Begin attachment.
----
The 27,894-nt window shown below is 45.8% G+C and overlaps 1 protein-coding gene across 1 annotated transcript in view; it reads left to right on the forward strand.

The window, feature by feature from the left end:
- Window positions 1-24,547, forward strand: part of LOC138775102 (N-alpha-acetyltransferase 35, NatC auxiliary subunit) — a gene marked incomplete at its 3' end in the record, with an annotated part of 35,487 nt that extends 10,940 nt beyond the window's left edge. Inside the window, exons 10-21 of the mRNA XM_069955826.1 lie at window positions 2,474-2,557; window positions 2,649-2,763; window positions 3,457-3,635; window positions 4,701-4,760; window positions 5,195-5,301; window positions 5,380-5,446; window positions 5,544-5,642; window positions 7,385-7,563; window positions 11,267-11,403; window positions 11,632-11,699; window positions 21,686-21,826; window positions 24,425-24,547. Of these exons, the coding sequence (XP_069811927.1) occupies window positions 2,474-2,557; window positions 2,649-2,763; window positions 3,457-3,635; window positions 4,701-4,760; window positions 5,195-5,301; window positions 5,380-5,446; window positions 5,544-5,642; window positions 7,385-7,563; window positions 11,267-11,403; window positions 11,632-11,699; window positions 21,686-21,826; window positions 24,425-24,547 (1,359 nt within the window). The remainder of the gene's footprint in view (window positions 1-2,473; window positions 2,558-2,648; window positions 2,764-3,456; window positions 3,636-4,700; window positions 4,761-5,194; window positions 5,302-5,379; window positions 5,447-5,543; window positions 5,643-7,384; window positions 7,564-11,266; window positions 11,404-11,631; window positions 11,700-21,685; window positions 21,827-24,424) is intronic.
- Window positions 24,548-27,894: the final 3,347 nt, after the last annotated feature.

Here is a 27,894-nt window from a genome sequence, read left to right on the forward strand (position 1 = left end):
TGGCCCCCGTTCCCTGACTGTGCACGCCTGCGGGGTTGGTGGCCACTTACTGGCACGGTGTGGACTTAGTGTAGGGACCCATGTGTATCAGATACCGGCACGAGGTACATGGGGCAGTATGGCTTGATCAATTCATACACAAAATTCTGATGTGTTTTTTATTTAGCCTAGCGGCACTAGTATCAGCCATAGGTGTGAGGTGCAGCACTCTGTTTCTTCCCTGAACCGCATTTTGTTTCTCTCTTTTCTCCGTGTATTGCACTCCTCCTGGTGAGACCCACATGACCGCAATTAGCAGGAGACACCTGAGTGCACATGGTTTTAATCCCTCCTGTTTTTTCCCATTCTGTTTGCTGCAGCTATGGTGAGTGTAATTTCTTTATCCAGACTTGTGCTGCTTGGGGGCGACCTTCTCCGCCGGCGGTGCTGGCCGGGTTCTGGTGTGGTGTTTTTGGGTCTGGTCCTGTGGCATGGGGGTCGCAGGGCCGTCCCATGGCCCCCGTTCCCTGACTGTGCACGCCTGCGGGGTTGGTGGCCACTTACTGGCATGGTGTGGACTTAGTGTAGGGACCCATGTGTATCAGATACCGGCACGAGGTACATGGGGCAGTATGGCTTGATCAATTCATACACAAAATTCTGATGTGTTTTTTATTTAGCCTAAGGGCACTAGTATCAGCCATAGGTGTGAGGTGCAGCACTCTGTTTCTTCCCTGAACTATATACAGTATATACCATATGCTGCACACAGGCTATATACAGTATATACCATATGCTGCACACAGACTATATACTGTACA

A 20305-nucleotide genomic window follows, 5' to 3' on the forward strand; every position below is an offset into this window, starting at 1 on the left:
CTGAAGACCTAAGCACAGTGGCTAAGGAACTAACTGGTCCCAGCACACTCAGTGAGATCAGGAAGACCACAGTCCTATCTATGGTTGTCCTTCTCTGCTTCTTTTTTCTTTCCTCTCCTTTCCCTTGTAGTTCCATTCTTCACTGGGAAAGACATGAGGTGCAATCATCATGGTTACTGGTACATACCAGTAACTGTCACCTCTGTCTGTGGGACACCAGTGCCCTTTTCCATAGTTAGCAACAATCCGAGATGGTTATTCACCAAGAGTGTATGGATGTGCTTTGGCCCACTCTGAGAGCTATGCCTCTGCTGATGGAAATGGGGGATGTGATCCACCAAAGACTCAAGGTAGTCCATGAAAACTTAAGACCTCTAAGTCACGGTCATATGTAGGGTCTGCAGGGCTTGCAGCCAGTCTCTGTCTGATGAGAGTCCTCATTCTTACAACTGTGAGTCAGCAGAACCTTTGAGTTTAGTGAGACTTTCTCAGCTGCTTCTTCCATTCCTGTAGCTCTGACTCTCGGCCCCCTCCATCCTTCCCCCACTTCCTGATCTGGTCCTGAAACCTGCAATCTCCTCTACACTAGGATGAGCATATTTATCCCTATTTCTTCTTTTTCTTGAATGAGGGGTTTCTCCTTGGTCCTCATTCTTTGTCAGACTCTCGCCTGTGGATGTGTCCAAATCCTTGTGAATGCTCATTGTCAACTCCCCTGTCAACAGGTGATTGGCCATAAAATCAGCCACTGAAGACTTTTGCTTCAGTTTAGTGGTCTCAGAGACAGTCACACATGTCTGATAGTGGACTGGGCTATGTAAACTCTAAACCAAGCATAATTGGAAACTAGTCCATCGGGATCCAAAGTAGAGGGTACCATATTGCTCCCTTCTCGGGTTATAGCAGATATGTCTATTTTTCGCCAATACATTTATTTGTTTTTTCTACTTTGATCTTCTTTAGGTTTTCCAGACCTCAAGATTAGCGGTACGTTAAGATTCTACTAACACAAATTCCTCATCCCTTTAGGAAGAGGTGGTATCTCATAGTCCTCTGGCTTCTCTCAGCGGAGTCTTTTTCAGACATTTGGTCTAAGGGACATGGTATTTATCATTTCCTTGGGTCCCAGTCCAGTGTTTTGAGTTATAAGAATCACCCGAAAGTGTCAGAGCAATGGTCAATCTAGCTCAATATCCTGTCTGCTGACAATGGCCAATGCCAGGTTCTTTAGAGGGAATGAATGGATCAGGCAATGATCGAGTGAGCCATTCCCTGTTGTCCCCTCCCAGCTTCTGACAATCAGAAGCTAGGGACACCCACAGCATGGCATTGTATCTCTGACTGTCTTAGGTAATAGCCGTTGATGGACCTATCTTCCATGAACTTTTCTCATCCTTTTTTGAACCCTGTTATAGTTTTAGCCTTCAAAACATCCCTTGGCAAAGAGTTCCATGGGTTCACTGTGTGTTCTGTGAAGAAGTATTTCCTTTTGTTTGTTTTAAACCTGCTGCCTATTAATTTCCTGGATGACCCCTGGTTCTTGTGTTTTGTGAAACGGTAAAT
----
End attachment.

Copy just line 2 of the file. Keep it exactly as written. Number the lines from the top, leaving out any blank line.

The window, feature by feature from the left end: